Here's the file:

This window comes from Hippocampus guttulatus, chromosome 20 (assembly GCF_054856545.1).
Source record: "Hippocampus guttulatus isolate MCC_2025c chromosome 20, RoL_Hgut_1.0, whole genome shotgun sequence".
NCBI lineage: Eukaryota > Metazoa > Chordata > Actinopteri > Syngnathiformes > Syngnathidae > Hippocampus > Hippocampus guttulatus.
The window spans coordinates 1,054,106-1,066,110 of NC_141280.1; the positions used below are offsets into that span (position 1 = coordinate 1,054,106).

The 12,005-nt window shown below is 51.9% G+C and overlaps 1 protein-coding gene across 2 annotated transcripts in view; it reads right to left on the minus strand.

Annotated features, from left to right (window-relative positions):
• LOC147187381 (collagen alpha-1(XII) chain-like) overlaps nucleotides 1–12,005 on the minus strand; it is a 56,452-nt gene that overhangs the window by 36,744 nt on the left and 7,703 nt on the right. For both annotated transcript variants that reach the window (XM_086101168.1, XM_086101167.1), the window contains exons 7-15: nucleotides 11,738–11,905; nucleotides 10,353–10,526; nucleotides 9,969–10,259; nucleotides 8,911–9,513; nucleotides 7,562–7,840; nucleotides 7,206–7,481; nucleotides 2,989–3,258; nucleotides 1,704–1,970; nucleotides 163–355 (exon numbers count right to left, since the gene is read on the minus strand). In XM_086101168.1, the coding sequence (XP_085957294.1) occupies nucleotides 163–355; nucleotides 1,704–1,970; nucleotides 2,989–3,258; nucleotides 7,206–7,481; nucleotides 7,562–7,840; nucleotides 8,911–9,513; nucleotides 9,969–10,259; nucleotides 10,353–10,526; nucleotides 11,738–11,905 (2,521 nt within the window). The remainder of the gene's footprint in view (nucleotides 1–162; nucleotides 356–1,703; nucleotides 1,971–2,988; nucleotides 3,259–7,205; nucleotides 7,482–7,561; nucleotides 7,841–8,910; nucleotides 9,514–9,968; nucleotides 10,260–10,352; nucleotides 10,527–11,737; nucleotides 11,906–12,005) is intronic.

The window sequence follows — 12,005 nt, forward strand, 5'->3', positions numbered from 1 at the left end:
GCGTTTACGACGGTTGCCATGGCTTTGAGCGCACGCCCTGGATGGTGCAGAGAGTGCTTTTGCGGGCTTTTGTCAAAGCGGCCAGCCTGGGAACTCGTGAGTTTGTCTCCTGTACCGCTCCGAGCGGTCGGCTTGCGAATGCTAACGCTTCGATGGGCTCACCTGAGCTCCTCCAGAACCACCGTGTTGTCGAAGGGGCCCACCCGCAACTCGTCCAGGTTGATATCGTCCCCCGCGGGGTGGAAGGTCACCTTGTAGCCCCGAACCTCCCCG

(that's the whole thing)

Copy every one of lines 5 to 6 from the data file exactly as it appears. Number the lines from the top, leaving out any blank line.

The 12,005-nt window shown below is 51.9% G+C and overlaps 1 protein-coding gene across 2 annotated transcripts in view; it reads right to left on the minus strand.

Annotated features, from left to right (window-relative positions):